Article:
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Monday, February 18, 2019

Harpoon Successfully Captures Space Debris

Harpoon-capture system of RemoveDEBRIS successfully captures space debris. Credit: University of Surrey

The RemoveDEBRIS satellite, one of the world’s first attempts to address the build-up of dangerous space debris, has successfully used its on-board harpoon-capture system in orbit.

The Airbus Stevenage designed harpoon featured a 1.5 meter boom deployed from the main RemoveDEBRIS spacecraft with a piece of satellite panel on the end. The harpoon was fired at 20 meters/sec to penetrate the target and demonstrate the ability of a harpoon to capture debris. 

This marks the third successful experiment for the RemoveDEBRIS project. It previously used its on-board net to capture a simulated piece of debris, and then trialed its state-of-the-art LiDAR and camera based vision navigation system to identify space junk.

The team is now preparing for the final experiment, which is set to take place in March and will see RemoveDEBRIS inflate a sail that will drag the satellite into Earth’s atmosphere where it will be destroyed. 

Professor Guglielmo Aglietti, Director of the Surrey Space Centre at the University of Surrey, said: “This is RemoveDEBRIS’ most demanding experiment and the fact that it was a success is testament to all involved. The RemoveDEBRIS project provides strong evidence of what can be achieved with the power of collaboration – pooling together the experience across industry and the research field to achieve something truly remarkable.”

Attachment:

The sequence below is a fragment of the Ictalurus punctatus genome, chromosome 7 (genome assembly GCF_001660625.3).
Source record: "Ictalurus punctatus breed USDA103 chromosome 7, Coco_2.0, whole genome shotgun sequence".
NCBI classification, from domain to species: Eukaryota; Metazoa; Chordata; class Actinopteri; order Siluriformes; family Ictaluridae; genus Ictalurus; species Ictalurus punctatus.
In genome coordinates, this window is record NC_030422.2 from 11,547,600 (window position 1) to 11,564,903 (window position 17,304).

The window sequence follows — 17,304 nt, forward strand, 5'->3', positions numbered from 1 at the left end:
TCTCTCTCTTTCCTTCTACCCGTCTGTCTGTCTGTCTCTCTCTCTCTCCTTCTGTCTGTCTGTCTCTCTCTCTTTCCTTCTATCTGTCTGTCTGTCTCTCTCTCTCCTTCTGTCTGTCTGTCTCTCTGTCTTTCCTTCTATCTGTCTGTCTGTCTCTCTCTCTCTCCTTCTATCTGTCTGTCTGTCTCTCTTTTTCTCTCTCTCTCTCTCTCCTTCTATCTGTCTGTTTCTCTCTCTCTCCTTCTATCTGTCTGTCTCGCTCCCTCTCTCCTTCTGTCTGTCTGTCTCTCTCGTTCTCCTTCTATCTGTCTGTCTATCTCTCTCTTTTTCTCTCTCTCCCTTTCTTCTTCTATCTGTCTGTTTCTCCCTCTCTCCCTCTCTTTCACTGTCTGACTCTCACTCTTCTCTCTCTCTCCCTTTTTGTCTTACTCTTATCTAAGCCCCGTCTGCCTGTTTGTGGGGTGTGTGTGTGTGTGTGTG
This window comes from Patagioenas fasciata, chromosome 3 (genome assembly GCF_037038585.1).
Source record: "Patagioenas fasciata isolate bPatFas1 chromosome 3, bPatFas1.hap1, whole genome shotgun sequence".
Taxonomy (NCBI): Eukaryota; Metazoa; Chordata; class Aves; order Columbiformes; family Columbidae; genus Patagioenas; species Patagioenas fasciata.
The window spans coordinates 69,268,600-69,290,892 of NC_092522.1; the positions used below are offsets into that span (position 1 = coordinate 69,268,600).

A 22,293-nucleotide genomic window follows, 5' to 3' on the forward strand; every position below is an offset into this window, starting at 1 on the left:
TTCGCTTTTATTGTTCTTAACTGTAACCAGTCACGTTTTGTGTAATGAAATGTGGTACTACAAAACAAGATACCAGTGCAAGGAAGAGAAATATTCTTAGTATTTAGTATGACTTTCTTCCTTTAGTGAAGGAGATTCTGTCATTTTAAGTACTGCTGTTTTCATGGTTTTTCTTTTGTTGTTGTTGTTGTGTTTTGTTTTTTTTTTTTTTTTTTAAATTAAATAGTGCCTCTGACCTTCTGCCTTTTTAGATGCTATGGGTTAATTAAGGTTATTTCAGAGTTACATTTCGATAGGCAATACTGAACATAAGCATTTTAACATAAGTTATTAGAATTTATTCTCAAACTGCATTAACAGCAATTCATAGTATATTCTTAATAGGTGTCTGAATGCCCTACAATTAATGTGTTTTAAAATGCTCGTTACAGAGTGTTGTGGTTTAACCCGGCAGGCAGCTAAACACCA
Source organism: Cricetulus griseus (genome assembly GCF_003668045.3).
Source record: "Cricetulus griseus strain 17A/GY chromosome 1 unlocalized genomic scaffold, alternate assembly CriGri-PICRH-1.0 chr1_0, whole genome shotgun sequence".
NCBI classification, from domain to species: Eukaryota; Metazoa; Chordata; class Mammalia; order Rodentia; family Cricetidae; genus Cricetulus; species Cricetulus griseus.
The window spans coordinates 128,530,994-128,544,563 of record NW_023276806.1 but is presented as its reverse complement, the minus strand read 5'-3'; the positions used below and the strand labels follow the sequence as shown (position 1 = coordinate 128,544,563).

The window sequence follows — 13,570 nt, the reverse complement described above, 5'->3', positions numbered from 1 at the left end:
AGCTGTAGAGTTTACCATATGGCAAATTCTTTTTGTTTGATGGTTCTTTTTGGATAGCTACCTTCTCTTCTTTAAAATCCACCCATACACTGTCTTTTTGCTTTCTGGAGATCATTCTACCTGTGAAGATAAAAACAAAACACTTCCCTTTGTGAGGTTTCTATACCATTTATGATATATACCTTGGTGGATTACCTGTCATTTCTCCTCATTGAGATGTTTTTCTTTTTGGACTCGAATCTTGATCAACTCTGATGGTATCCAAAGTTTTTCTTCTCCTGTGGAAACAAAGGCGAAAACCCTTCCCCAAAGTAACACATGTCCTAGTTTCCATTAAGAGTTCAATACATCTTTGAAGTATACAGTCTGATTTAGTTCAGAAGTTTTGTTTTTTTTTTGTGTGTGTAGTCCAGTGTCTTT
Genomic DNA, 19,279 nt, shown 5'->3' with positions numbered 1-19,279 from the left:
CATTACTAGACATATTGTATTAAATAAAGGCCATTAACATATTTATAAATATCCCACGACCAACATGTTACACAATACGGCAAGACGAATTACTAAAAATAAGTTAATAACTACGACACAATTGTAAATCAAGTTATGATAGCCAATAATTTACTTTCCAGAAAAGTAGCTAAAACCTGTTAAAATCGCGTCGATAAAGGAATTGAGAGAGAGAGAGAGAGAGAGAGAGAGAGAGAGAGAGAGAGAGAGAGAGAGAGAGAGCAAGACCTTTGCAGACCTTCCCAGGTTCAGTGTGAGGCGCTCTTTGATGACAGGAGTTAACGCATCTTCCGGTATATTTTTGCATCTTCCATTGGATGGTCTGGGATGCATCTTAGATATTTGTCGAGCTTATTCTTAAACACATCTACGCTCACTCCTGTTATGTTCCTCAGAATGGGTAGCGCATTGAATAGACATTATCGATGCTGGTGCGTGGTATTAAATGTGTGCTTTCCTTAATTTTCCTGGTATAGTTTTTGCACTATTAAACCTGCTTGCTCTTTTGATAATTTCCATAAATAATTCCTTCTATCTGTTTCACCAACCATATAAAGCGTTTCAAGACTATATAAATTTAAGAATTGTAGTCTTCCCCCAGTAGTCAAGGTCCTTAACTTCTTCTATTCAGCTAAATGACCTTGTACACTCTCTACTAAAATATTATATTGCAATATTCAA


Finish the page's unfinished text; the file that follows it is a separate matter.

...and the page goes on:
Chris Burgess, Harpoon Lead Engineer at Airbus Defence and Space, said: “Successful in space demonstration of the harpoon technology is a significant step towards solving the growing issue of space debris.”

Chris Skidmore MP, Minister of State for Universities, Science, Research and Innovation, said: "Space debris can have serious consequences for our communications systems if it smashes into satellites. This inspiring project shows that UK experts are coming up with answers for this potential problem using a harpoon, a tool people have used throughout history.

“This mission is a powerful example of the UK's expertise in space technology and that by working together our world-class universities and innovative companies can hugely contribute to the government’s aims for a highly skilled economy through our modern Industrial Strategy."

RemoveDEBRIS is a small satellite mission to test four Active Debris Removal experiments. The satellite is designed, built and manufactured by a consortium of leading space companies and research institutions, led by the University of Surrey. The spacecraft is operated in orbit by engineers at Surrey Satellite Technology Ltd in Guildford, UK. The project is co-funded by the European Union.

The US Space Surveillance Network tracks 40,000 objects and it is estimated that there are more than 7,600 tonnes of ‘space junk’ in and around Earth’s orbit - with some moving faster than a speeding bullet, approaching speeds of 30,000 miles per hour.

Credit: surrey.ac.uk

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